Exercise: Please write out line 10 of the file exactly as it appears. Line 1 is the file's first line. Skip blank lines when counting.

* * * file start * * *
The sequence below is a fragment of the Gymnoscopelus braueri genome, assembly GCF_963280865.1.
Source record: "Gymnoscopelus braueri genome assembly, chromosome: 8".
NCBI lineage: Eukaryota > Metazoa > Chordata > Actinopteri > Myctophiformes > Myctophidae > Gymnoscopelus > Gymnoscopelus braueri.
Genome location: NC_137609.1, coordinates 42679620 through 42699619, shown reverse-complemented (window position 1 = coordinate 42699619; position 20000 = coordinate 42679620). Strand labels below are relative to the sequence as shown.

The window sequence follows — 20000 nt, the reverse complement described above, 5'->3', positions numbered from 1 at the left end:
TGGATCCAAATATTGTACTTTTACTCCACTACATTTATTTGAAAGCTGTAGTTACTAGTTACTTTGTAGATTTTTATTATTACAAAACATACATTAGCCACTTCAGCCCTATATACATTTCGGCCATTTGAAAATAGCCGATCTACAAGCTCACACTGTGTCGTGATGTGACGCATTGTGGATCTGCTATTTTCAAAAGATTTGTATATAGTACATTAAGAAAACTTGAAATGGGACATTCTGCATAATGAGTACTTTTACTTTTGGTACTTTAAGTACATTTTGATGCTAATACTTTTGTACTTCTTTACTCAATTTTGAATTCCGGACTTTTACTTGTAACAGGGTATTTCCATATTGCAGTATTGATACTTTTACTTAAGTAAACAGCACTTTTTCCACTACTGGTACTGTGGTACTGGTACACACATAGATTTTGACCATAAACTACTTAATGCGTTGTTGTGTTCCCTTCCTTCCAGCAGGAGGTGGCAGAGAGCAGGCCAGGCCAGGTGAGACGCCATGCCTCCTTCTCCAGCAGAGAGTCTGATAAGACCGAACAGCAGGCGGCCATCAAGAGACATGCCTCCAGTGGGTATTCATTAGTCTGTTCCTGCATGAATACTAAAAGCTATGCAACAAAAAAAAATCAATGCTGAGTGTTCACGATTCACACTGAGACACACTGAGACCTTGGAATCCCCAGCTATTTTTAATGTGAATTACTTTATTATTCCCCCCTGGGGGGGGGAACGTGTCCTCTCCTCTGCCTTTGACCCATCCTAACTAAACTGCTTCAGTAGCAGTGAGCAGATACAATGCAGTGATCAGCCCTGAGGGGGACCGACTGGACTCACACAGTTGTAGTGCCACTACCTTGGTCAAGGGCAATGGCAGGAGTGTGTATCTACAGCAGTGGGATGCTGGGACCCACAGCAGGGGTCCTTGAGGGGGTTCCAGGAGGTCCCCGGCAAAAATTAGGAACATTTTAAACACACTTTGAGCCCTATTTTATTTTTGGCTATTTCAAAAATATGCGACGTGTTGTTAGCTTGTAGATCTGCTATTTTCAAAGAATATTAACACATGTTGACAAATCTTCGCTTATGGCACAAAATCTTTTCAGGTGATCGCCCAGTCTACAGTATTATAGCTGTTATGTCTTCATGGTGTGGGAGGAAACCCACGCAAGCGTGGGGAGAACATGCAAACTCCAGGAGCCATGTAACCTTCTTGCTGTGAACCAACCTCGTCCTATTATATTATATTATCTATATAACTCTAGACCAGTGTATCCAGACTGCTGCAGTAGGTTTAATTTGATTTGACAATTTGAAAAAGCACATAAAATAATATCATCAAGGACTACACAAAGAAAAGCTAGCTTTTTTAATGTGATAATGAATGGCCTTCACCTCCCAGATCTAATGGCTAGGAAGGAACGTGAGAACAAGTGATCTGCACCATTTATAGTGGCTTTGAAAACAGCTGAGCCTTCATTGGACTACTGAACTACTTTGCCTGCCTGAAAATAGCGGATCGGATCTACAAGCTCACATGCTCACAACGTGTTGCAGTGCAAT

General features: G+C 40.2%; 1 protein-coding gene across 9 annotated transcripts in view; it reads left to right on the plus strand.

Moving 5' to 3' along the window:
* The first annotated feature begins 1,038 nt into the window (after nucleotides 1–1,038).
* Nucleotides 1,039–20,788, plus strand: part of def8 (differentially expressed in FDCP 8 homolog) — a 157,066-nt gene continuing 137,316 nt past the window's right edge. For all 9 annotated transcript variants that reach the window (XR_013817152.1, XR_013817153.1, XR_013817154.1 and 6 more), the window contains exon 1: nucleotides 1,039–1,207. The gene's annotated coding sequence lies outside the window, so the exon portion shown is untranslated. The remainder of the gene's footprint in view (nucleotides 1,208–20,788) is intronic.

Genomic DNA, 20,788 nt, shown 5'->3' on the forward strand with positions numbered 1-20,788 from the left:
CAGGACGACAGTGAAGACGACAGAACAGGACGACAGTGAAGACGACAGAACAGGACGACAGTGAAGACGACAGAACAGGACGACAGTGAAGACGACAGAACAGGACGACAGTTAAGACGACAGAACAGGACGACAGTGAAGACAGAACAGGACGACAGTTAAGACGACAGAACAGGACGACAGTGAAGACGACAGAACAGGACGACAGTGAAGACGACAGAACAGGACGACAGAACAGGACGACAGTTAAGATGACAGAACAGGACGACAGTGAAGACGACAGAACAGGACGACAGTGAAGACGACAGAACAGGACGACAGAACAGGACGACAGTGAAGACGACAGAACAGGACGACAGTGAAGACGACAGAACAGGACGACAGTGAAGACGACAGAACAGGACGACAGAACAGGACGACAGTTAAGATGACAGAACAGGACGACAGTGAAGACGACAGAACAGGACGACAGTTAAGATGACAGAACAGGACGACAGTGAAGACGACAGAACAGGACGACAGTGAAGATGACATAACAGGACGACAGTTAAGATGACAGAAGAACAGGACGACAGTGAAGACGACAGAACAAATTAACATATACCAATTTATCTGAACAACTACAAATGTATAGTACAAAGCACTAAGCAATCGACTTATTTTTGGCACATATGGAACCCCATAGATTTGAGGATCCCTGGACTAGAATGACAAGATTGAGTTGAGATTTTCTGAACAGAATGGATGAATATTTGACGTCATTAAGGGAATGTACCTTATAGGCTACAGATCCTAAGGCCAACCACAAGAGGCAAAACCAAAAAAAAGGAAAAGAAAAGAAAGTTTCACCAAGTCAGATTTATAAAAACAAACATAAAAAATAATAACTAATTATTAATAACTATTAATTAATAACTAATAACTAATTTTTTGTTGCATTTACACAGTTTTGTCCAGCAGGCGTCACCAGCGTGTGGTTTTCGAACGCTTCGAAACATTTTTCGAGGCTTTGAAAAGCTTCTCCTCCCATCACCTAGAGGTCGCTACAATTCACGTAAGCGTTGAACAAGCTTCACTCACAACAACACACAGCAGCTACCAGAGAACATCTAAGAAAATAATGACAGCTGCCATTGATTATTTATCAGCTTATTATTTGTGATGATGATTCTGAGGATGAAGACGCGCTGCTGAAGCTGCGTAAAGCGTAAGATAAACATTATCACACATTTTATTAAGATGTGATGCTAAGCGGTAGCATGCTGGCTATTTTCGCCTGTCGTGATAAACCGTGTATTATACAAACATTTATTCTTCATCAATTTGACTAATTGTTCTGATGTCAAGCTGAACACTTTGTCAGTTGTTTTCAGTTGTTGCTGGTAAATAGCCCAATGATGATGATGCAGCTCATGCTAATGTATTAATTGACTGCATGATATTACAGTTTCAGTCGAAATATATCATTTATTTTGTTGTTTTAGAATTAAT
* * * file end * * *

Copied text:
* Nucleotides 1,039–20,788, plus strand: part of def8 (differentially expressed in FDCP 8 homolog) — a 157,066-nt gene continuing 137,316 nt past the window's right edge. For all 9 annotated transcript variants that reach the window (XR_013817152.1, XR_013817153.1, XR_013817154.1 and 6 more), the window contains exon 1: nucleotides 1,039–1,207. The gene's annotated coding sequence lies outside the window, so the exon portion shown is untranslated. The remainder of the gene's footprint in view (nucleotides 1,208–20,788) is intronic.